— National Cancer Institute (@theNCI) October 4, 2018
Cancer treatments that work by engaging the immune system to attack tumors have proven to be effective against a growing number of cancers. One notable exception thus far, however, has been brain cancer, including glioblastoma, the most common type of brain cancer in adults.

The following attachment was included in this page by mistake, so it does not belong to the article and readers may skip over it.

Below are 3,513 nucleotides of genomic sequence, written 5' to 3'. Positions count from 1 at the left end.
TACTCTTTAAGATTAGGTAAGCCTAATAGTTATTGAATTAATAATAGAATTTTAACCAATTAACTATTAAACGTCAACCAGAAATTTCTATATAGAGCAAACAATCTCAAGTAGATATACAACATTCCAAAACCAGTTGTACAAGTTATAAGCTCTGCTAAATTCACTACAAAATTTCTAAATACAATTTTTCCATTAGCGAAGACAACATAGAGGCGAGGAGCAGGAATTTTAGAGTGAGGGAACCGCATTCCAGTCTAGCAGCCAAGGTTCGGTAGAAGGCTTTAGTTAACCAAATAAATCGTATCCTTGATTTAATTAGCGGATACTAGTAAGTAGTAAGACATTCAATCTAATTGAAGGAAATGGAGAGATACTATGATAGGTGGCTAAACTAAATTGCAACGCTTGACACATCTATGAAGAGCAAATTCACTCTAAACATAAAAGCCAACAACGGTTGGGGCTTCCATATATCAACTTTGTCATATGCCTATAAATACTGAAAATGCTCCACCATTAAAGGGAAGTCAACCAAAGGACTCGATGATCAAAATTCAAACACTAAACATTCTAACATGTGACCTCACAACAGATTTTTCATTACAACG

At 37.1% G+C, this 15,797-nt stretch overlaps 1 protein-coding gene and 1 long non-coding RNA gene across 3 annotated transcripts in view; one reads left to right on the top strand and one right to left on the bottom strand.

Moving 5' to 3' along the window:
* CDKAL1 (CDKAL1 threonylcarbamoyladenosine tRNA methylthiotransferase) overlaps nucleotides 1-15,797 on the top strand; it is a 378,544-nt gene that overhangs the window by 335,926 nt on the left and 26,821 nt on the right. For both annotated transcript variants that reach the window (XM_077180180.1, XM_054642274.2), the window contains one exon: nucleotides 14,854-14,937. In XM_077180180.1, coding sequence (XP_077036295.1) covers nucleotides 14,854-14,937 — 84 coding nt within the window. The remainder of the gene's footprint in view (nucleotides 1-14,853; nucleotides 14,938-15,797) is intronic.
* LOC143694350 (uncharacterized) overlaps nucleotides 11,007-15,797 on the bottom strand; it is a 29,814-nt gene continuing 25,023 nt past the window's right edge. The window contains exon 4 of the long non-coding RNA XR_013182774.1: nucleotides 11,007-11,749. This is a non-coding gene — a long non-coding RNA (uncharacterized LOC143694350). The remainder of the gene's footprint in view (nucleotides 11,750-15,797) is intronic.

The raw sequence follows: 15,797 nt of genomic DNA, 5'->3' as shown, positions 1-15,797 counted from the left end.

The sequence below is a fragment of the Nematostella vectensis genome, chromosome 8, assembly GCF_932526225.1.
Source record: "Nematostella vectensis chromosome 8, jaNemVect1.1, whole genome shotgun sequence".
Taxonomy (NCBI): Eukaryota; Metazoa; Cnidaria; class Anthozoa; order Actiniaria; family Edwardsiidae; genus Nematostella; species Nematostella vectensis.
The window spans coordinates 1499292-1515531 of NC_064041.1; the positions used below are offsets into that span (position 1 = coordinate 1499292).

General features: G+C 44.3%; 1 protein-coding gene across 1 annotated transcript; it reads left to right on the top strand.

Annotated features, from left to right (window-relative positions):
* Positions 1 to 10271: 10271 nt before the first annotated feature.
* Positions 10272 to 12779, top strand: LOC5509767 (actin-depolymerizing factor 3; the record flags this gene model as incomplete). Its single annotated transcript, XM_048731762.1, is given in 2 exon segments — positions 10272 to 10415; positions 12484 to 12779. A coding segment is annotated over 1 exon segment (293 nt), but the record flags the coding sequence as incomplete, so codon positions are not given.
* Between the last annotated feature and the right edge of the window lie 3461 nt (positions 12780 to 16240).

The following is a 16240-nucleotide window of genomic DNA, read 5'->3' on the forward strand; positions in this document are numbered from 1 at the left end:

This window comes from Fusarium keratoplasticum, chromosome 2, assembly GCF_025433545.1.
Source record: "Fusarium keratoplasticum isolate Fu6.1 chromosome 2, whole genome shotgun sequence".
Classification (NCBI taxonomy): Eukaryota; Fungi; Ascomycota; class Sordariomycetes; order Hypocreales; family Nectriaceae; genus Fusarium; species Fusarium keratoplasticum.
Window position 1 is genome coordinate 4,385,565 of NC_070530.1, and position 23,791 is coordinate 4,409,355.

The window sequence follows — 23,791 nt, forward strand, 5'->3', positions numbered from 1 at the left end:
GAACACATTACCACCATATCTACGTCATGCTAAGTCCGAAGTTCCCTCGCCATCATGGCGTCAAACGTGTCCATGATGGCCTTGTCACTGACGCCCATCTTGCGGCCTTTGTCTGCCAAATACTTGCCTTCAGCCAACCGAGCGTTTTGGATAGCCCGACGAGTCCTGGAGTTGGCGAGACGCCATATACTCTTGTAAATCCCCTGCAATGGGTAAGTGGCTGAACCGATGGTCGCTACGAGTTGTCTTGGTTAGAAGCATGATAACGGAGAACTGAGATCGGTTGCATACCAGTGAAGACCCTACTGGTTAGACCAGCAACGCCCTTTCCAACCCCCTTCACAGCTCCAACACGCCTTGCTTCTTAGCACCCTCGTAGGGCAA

Despite continued efforts over several decades to develop new therapies for glioblastoma, none has appreciably improved how long patients live. Most people with this type of brain cancer, in fact, survive for less than 2 years.
Researchers who study glioblastoma have been hopeful that immunotherapy might be able to succeed where other therapies have not. And in laboratory studies and human clinical trials, they are leaving no immunotherapy stone unturned.